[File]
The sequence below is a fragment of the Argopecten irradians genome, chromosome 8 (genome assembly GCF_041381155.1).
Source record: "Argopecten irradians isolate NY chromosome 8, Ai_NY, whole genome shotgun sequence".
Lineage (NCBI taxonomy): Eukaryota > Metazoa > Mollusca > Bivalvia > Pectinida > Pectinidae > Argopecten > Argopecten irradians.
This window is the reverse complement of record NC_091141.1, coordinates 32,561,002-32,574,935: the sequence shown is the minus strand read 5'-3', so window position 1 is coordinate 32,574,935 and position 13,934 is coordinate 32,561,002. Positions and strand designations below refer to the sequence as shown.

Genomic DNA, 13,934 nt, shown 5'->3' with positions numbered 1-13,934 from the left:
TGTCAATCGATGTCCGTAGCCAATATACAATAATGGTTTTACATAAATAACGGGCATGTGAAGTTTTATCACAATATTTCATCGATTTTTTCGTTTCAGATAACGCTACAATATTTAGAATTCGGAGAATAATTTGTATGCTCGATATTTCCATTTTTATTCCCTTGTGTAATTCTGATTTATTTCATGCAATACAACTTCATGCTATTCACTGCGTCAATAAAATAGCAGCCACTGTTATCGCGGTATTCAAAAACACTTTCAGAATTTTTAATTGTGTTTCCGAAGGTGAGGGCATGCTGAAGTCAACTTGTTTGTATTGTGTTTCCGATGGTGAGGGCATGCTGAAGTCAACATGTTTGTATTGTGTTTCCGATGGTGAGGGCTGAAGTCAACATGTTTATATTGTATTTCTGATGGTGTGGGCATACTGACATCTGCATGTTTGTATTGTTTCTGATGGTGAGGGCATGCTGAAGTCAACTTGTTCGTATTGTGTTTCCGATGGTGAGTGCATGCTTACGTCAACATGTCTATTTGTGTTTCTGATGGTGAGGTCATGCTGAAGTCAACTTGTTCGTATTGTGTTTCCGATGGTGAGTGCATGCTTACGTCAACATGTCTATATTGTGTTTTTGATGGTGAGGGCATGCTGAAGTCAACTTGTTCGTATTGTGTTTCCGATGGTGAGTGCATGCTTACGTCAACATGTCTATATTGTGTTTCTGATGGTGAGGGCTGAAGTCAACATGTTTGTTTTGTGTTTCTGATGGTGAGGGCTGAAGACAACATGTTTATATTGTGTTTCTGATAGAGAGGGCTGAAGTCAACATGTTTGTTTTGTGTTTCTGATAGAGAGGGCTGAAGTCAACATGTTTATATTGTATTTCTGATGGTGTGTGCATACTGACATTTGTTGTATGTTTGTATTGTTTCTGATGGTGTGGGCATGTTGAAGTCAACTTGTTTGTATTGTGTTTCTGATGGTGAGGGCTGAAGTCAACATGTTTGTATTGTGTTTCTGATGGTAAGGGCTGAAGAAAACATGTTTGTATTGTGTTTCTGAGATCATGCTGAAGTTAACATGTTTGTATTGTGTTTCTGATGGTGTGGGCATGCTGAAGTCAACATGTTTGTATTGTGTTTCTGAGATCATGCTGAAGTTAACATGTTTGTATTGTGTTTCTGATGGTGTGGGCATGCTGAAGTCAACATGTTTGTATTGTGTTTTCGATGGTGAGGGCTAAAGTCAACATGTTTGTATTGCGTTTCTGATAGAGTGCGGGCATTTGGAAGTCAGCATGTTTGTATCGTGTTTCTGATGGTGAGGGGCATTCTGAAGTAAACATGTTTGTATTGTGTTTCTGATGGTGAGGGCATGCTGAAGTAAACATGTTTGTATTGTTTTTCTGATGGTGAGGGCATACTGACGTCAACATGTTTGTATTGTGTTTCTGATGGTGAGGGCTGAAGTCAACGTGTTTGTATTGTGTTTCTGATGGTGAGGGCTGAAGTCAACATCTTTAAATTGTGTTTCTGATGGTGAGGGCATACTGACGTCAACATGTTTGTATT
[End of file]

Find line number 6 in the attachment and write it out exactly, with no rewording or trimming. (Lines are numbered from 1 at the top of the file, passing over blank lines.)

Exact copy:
TGTCAATCGATGTCCGTAGCCAATATACAATAATGGTTTTACATAAATAACGGGCATGTGAAGTTTTATCACAATATTTCATCGATTTTTTCGTTTCAGATAACGCTACAATATTTAGAATTCGGAGAATAATTTGTATGCTCGATATTTCCATTTTTATTCCCTTGTGTAATTCTGATTTATTTCATGCAATACAACTTCATGCTATTCACTGCGTCAATAAAATAGCAGCCACTGTTATCGCGGTATTCAAAAACACTTTCAGAATTTTTAATTGTGTTTCCGAAGGTGAGGGCATGCTGAAGTCAACTTGTTTGTATTGTGTTTCCGATGGTGAGGGCATGCTGAAGTCAACATGTTTGTATTGTGTTTCCGATGGTGAGGGCTGAAGTCAACATGTTTATATTGTATTTCTGATGGTGTGGGCATACTGACATCTGCATGTTTGTATTGTTTCTGATGGTGAGGGCATGCTGAAGTCAACTTGTTCGTATTGTGTTTCCGATGGTGAGTGCATGCTTACGTCAACATGTCTATTTGTGTTTCTGATGGTGAGGTCATGCTGAAGTCAACTTGTTCGTATTGTGTTTCCGATGGTGAGTGCATGCTTACGTCAACATGTCTATATTGTGTTTTTGATGGTGAGGGCATGCTGAAGTCAACTTGTTCGTATTGTGTTTCCGATGGTGAGTGCATGCTTACGTCAACATGTCTATATTGTGTTTCTGATGGTGAGGGCTGAAGTCAACATGTTTGTTTTGTGTTTCTGATGGTGAGGGCTGAAGACAACATGTTTATATTGTGTTTCTGATAGAGAGGGCTGAAGTCAACATGTTTGTTTTGTGTTTCTGATAGAGAGGGCTGAAGTCAACATGTTTATATTGTATTTCTGATGGTGTGTGCATACTGACATTTGTTGTATGTTTGTATTGTTTCTGATGGTGTGGGCATGTTGAAGTCAACTTGTTTGTATTGTGTTTCTGATGGTGAGGGCTGAAGTCAACATGTTTGTATTGTGTTTCTGATGGTAAGGGCTGAAGAAAACATGTTTGTATTGTGTTTCTGAGATCATGCTGAAGTTAACATGTTTGTATTGTGTTTCTGATGGTGTGGGCATGCTGAAGTCAACATGTTTGTATTGTGTTTCTGAGATCATGCTGAAGTTAACATGTTTGTATTGTGTTTCTGATGGTGTGGGCATGCTGAAGTCAACATGTTTGTATTGTGTTTTCGATGGTGAGGGCTAAAGTCAACATGTTTGTATTGCGTTTCTGATAGAGTGCGGGCATTTGGAAGTCAGCATGTTTGTATCGTGTTTCTGATGGTGAGGGGCATTCTGAAGTAAACATGTTTGTATTGTGTTTCTGATGGTGAGGGCATGCTGAAGTAAACATGTTTGTATTGTTTTTCTGATGGTGAGGGCATACTGACGTCAACATGTTTGTATTGTGTTTCTGATGGTGAGGGCTGAAGTCAACGTGTTTGTATTGTGTTTCTGATGGTGAGGGCTGAAGTCAACATCTTTAAATTGTGTTTCTGATGGTGAGGGCATACTGACGTCAACATGTTTGTATT